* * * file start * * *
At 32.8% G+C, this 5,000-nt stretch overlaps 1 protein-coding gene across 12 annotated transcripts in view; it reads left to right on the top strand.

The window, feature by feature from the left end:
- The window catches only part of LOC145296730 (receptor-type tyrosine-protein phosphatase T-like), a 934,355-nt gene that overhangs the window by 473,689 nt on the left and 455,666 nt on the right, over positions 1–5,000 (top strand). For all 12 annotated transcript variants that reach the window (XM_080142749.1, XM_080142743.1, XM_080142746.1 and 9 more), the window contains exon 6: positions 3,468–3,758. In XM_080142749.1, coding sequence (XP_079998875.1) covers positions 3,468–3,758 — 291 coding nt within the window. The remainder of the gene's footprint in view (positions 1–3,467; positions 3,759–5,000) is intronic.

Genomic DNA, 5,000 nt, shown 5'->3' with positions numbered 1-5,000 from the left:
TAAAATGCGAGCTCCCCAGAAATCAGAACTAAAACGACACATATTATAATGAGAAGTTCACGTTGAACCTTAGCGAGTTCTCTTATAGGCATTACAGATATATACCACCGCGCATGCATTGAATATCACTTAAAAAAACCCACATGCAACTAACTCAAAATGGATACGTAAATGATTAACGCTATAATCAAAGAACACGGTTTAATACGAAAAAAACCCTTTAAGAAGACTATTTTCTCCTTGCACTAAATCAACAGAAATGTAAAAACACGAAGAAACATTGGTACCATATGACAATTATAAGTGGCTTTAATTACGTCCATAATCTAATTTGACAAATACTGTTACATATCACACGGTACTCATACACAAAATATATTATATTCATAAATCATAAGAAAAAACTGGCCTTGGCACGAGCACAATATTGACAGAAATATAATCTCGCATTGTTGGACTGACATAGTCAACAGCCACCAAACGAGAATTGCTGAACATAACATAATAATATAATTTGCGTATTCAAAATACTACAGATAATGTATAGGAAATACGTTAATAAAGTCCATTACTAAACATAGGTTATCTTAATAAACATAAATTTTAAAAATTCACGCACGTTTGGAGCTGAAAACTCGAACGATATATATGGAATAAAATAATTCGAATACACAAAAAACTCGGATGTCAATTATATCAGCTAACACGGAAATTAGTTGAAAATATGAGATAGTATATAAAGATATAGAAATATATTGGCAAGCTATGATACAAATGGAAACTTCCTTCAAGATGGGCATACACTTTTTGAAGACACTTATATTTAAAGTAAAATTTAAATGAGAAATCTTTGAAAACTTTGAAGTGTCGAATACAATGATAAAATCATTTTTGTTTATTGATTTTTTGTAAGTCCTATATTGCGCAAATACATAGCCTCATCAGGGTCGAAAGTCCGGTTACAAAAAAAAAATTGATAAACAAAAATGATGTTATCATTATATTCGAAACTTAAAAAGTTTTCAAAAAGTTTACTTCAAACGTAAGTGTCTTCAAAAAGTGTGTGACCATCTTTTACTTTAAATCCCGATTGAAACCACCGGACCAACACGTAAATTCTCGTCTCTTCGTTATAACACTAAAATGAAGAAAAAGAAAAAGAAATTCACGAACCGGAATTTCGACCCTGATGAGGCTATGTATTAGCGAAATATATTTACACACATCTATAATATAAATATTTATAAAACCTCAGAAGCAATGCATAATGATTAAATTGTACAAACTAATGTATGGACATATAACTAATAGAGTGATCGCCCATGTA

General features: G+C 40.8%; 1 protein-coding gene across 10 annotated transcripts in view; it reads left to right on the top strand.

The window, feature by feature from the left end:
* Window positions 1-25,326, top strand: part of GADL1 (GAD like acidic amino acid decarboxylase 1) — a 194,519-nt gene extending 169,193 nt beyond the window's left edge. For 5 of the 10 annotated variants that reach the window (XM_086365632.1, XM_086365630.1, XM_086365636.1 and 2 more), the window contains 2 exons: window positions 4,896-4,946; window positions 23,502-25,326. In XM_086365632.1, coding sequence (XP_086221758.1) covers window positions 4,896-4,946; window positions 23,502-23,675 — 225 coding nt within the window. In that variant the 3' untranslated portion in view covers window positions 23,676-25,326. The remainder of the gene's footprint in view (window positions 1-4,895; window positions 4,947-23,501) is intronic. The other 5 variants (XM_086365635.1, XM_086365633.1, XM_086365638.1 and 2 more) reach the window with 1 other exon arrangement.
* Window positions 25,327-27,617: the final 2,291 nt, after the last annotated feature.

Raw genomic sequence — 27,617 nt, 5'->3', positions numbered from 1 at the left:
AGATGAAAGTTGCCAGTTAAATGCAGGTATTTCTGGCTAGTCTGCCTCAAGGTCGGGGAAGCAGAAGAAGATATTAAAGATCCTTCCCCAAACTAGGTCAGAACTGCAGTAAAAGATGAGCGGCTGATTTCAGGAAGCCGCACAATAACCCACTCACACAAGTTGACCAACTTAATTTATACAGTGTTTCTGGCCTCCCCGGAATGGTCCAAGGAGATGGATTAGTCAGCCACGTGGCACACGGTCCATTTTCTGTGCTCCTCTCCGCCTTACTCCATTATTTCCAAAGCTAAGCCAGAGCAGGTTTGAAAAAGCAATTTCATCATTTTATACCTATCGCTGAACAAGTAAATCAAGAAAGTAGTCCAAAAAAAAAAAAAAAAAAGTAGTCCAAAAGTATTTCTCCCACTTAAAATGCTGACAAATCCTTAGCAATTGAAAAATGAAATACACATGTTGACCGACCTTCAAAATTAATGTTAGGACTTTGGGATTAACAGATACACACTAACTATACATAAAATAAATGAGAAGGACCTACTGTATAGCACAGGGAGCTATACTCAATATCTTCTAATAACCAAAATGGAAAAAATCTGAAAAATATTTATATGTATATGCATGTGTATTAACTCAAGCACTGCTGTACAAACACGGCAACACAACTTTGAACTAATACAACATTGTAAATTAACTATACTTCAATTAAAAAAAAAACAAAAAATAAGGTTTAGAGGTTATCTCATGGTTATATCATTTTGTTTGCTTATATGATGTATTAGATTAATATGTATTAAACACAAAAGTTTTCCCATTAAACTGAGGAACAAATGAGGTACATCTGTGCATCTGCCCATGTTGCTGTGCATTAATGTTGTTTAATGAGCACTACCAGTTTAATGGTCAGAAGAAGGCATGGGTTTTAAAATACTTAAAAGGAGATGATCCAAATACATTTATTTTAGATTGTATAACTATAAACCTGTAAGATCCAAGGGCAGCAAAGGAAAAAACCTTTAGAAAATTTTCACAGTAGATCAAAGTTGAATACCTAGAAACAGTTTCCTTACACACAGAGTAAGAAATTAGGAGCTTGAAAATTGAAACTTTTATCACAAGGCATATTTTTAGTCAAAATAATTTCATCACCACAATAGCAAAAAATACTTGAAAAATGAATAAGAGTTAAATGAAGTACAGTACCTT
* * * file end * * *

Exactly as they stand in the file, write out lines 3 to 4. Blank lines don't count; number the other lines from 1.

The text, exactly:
- The window catches only part of LOC145296730 (receptor-type tyrosine-protein phosphatase T-like), a 934,355-nt gene that overhangs the window by 473,689 nt on the left and 455,666 nt on the right, over positions 1–5,000 (top strand). For all 12 annotated transcript variants that reach the window (XM_080142749.1, XM_080142743.1, XM_080142746.1 and 9 more), the window contains exon 6: positions 3,468–3,758. In XM_080142749.1, coding sequence (XP_079998875.1) covers positions 3,468–3,758 — 291 coding nt within the window. The remainder of the gene's footprint in view (positions 1–3,467; positions 3,759–5,000) is intronic.

Genomic DNA, 5,000 nt, shown 5'->3' with positions numbered 1-5,000 from the left: